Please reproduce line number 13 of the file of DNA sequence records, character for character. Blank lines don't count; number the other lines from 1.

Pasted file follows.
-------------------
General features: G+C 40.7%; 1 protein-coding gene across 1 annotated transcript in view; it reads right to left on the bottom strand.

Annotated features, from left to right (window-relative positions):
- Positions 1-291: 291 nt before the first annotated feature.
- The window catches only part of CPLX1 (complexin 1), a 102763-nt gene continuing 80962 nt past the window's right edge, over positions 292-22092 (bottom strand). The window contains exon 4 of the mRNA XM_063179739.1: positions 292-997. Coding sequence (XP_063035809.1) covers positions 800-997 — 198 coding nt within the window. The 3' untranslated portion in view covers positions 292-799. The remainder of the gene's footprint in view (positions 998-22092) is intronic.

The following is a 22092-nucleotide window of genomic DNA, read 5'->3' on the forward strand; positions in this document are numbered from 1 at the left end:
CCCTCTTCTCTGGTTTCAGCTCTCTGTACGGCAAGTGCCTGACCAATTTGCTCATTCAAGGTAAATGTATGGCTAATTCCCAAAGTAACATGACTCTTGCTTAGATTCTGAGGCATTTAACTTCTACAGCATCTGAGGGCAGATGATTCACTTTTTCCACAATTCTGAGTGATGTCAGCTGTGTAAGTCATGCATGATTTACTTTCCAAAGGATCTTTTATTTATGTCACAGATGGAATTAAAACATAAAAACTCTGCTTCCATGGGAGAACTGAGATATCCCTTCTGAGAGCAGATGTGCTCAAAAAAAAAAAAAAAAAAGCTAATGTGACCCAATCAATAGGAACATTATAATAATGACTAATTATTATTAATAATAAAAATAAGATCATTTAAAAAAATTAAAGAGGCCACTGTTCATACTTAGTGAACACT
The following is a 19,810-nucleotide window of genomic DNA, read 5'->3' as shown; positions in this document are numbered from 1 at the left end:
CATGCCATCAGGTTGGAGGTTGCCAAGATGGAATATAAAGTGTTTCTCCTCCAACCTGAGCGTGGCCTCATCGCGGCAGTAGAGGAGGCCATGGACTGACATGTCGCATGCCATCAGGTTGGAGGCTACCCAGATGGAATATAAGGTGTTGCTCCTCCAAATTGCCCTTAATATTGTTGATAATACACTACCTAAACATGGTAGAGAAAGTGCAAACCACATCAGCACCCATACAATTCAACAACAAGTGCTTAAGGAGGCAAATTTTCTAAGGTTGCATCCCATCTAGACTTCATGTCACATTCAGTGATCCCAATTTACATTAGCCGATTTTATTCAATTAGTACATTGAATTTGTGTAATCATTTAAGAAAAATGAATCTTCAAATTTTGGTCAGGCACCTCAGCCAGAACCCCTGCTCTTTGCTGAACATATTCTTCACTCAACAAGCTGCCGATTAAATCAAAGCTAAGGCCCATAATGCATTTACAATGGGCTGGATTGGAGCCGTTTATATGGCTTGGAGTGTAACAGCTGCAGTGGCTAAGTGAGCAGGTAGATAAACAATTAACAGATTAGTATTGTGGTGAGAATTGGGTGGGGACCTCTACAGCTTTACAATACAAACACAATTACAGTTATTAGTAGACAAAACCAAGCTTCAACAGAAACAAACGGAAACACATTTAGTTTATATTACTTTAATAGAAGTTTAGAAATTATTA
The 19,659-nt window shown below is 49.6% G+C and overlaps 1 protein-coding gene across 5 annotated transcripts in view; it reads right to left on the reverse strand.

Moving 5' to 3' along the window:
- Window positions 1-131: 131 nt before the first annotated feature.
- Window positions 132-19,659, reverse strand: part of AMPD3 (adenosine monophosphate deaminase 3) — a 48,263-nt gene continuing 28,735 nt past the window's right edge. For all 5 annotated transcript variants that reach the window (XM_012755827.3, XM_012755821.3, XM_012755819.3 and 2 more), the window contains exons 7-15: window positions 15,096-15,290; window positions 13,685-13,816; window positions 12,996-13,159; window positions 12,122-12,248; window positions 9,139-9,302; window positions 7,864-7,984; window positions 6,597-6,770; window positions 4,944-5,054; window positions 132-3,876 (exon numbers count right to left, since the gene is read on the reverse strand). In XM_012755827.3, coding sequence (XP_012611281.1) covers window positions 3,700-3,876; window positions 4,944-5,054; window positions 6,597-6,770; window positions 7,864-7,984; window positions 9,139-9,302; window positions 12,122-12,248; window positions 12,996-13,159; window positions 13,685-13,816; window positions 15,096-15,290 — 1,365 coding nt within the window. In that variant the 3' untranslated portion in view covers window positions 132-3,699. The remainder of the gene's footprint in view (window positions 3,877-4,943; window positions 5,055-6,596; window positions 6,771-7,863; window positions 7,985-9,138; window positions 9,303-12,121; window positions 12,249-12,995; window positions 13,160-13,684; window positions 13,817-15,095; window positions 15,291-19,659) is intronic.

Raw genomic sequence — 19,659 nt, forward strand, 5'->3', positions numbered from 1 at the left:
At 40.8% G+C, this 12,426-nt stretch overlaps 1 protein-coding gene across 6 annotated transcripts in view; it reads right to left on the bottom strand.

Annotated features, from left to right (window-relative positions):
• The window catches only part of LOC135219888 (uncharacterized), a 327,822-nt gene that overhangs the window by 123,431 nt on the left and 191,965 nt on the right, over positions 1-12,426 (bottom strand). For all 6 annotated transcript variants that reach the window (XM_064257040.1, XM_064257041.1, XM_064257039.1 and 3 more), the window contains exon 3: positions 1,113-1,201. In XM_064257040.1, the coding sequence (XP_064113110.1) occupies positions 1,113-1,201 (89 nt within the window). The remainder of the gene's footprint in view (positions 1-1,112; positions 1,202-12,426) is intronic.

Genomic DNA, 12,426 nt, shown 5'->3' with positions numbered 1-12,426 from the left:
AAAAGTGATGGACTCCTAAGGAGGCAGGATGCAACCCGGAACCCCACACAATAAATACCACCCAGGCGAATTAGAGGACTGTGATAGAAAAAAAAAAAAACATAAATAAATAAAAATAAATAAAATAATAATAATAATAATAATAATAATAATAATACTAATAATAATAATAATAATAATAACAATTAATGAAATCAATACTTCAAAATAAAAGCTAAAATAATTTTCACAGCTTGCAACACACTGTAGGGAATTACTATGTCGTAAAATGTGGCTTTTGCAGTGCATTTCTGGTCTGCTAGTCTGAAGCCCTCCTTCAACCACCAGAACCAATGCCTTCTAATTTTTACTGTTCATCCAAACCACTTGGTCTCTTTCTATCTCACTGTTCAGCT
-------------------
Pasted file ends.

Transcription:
Raw genomic sequence — 19,659 nt, forward strand, 5'->3', positions numbered from 1 at the left: